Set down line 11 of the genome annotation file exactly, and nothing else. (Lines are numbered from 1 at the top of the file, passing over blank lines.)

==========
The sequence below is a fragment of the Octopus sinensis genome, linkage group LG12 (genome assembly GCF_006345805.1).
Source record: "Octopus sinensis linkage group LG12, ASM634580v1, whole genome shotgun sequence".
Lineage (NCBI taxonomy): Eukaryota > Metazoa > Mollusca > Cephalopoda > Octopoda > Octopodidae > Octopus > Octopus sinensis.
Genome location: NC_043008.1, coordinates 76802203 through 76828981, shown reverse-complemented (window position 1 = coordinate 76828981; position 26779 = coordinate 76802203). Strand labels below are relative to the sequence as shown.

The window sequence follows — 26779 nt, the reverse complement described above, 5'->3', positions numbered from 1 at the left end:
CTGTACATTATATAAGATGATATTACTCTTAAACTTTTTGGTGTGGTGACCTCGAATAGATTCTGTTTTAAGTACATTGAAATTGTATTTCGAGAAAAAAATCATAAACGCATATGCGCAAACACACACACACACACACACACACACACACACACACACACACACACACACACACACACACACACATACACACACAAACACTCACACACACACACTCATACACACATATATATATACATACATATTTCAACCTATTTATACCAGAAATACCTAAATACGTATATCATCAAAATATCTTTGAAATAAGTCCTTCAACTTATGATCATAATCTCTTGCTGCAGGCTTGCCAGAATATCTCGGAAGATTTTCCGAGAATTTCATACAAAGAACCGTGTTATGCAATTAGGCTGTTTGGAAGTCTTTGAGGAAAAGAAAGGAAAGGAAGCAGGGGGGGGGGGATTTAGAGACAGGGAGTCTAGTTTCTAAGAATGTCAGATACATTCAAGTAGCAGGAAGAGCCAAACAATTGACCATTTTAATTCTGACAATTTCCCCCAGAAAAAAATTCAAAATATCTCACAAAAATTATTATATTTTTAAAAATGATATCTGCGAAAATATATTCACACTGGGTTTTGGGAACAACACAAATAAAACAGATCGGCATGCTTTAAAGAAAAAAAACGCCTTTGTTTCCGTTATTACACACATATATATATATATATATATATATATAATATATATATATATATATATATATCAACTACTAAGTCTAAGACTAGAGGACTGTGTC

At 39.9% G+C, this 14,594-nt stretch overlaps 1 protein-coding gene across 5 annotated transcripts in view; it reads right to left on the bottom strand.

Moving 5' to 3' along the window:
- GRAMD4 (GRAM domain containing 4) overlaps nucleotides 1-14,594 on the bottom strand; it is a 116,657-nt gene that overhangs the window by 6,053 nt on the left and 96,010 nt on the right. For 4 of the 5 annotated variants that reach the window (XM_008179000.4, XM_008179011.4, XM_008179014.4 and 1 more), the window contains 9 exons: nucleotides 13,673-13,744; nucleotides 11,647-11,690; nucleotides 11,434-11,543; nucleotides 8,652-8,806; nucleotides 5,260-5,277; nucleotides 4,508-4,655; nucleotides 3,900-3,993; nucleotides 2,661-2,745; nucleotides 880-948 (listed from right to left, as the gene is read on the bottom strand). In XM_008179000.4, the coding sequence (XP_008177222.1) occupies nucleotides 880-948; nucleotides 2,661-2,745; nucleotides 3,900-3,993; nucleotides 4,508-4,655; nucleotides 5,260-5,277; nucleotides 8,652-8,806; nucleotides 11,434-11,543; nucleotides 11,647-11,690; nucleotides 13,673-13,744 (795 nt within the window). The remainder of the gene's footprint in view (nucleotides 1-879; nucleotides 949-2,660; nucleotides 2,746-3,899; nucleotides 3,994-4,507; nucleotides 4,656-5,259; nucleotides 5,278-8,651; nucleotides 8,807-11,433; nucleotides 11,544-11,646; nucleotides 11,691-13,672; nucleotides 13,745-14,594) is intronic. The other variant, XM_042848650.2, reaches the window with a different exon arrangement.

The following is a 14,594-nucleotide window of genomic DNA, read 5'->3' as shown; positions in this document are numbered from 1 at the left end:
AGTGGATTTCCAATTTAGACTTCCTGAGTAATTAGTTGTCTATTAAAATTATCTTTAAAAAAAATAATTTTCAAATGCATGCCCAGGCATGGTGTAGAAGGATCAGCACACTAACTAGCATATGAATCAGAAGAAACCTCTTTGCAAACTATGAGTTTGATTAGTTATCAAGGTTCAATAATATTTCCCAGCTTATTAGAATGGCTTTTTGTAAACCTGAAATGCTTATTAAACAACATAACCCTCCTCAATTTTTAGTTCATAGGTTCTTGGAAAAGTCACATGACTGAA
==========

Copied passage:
AGTGGATTTCCAATTTAGACTTCCTGAGTAATTAGTTGTCTATTAAAATTATCTTTAAAAAAAATAATTTTCAAATGCATGCCCAGGCATGGTGTAGAAGGATCAGCACACTAACTAGCATATGAATCAGAAGAAACCTCTTTGCAAACTATGAGTTTGATTAGTTATCAAGGTTCAATAATATTTCCCAGCTTATTAGAATGGCTTTTTGTAAACCTGAAATGCTTATTAAACAACATAACCCTCCTCAATTTTTAGTTCATAGGTTCTTGGAAAAGTCACATGACTGAA